- Different districts with different rules
- How do you manage change?
- Noise threshold and other development rights can be sold
- Multiple competing operators / providers within one city?
- This is possible for certain services
- Provision of security should be a monopoly
- Transaction costs too high
- "I'm happy if people can prove me wrong"
- Competing security within subdevelopments, with subsidiarity to the operator
- San Francisco private police force
- City operator as an intermediary
- "Social contract" is a contract between each individual and every other individual
- People think they own city assets because they pay taxes
- The FPC contract model clarifies the relationship
- In a FPC, other citizens can't interfere with your contract with the operator
- Much better protection for individual liberties
- Representative systems are susceptible to lobbying, cronyism, power plays
- Taxes don't entitle you to any services
- FPC operator is liable for malperformance of contract - compensation for poor security performance
- Joe's house was broken into
- Only role of the police was an official report for the insurance claim
- Monaco car vandalism - direct access to the minister
- More cameras, and more screening of immigrants
- "If you are not punishing people for doing bad things, they will do it again"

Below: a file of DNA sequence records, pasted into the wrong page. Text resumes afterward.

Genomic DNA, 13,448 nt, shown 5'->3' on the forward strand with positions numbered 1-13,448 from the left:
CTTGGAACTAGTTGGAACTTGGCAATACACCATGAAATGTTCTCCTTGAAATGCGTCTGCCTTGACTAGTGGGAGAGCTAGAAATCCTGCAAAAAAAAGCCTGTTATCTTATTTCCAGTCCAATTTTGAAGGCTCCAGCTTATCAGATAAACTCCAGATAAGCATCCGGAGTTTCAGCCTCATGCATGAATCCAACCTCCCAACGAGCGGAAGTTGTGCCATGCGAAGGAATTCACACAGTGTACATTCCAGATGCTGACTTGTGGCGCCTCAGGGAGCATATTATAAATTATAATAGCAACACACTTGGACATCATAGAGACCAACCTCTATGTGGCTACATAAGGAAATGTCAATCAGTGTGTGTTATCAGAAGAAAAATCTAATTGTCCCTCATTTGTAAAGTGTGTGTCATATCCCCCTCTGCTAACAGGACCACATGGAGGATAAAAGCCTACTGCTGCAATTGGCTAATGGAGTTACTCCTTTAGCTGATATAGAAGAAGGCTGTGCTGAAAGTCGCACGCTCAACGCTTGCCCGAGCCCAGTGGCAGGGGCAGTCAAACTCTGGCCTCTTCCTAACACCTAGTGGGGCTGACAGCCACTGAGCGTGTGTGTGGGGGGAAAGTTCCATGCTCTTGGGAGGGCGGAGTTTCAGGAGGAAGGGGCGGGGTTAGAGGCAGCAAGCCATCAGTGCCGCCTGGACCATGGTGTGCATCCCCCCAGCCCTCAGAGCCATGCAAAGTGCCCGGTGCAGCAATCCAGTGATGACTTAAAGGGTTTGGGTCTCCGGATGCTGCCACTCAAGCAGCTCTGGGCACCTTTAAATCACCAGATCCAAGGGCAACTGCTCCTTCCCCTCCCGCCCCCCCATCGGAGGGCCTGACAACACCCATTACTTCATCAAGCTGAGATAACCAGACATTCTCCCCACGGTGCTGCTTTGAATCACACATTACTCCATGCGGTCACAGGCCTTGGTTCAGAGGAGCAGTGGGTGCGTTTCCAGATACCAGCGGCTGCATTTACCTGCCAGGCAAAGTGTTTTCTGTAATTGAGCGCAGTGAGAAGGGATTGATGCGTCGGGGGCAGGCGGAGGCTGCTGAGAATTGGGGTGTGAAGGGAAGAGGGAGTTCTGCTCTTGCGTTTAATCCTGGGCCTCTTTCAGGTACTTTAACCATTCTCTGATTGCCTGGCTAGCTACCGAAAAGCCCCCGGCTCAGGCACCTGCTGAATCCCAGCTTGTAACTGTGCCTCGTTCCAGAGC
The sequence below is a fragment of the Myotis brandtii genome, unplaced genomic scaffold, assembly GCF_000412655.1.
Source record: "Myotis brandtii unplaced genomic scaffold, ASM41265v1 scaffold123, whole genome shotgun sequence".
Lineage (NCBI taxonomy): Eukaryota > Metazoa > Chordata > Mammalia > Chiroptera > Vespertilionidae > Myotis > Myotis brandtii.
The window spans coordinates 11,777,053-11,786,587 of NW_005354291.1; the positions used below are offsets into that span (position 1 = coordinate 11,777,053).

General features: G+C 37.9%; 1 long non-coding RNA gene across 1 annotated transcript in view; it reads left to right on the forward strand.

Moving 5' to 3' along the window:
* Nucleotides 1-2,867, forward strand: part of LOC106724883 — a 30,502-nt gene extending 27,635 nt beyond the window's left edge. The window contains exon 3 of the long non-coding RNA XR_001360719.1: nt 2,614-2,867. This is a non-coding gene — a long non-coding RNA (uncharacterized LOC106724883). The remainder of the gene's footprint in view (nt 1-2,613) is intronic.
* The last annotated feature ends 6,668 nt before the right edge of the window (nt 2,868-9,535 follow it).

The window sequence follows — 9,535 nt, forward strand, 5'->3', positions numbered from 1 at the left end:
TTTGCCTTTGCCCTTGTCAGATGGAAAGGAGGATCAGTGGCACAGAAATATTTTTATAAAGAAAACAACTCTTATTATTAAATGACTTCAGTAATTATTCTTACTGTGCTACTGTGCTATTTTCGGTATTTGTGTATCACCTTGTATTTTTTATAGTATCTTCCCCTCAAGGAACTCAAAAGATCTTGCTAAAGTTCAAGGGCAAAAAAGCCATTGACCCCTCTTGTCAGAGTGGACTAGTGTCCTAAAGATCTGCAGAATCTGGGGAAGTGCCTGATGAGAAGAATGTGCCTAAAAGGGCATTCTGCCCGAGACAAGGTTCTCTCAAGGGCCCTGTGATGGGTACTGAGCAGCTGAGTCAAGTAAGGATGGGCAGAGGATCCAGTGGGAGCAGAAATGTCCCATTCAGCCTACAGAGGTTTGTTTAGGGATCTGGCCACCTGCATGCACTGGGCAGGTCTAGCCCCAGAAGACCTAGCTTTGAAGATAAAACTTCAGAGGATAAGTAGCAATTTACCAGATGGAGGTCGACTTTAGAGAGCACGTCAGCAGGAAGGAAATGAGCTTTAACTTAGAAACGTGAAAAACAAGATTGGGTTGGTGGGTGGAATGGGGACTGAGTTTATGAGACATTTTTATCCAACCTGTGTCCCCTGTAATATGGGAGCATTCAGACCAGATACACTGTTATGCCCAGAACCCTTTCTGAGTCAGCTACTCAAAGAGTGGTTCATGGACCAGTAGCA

- Cameras and police presence in an FPC - not as creepy as when a government does it - is it a surveillance state if there is no state?
- There are always trade offs
- If you are not providing effective security, you will go out of business
- People come to Monaco because the cameras are there, keeping them safe
- A cruise ship captain can legally abuse his passengers - but he treats them like customers
- How would disputes between a citizen and the operator be adjudicated?
- Third party arbitration, special courts
- No different than any major construction contract
- Minimum payment to arbitrators is $1,200 - not feasible for small claims
- Small claims tribunals a potential solution
- Easier in theory than in practice
- Other means of citizen involvement in city management
- It's not so important who owns the city operator, as long as the contracts are enforced
- Some cities might require citizens to purchase a share of ownership
- Cooperatives are possible
- Various councils can be formed, but cannot violate citizen contracts or force changes to the contract
- Public space is one service offered by the operator
- Kicking someone out of a city means preventing them from using public space.
- Cities who expel criminals from public and private spaces will end up looking less like a police state
- Restitution to victims
- Operator makes citizen whole, criminal owes the operator compensation
- Keep punishment/imprisonment to a minimum, prefer expulsion and compensation to victims
- Multiple laboratories to see what really works
- Projects on the horizon
- Subscribe to FPC newsletter for updates
- Buy the book (link below)